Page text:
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I Just Watched...

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Been combing through a lot of late sixties Sexploitation "roughies" and finding a few Noir gems that unfortunately get thrown into the same bin because they are exploiting a new found freedom of very limited censorship. These would also fit into Cave Girls Outré thread. 

It was quite quaint re-watching The Blue Gardenia and it's strait-laced 50's mores. 

The Blue Gardenia (1953) Café au lait Women's Noir

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The credits run over a montage of the City of Angels and probably the San Bernardino Freeway built in 1948, it's one of the first Film Noir to show one that I can remember.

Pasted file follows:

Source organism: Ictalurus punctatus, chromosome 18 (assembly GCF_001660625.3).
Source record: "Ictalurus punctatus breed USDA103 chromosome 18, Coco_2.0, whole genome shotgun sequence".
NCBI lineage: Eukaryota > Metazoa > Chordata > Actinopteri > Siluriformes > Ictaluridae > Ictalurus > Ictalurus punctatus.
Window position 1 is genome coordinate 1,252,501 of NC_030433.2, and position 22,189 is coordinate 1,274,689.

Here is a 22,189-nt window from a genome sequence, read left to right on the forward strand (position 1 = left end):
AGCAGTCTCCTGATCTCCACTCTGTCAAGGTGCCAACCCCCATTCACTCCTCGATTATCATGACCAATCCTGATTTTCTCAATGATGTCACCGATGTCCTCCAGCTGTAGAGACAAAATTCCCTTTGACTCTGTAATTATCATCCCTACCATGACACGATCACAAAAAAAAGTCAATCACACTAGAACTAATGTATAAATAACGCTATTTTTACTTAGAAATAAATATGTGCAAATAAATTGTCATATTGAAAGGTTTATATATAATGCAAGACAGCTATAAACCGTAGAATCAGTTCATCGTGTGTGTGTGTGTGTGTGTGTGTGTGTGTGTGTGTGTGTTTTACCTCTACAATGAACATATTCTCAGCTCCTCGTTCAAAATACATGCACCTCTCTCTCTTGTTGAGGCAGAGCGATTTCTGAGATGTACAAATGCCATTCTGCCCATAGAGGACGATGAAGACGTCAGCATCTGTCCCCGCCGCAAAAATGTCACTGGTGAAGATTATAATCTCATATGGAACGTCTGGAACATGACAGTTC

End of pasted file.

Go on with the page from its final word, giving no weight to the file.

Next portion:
Directed by Fritz Lang and based on a novella by Vera Caspary. The cinematographer was Nicholas Musuraca, and the music was by Raoul Kraushaar.  An independent production released by RKO.

A Woman's Noir a chick flick. The three main characters are three single women getting by in the City Of Angels. Ann Sothern is the continually tar bar sucking Crystal Carpenter. Jeff Donnell is Sally Ellis, the kid sister type addicted to the pulp fiction of a Mickey Spillane clone hard boiled detective novelist. Our heroine is torch carrying Norah Larkin played by Anne Baxter who is in love with a GI serving in Korea.

Richard Conte plays newsman Casey Mayo his sidekick photographer is Al played by Richard Erdman, Raymond Burr is playboy Harry Prebble, George Reeves is the L.A.P.D. Police Capt. Sam Haynes, Ruth Storey is Rose Miller, Ray Walker is Homer, and Nat King Cole plays himself.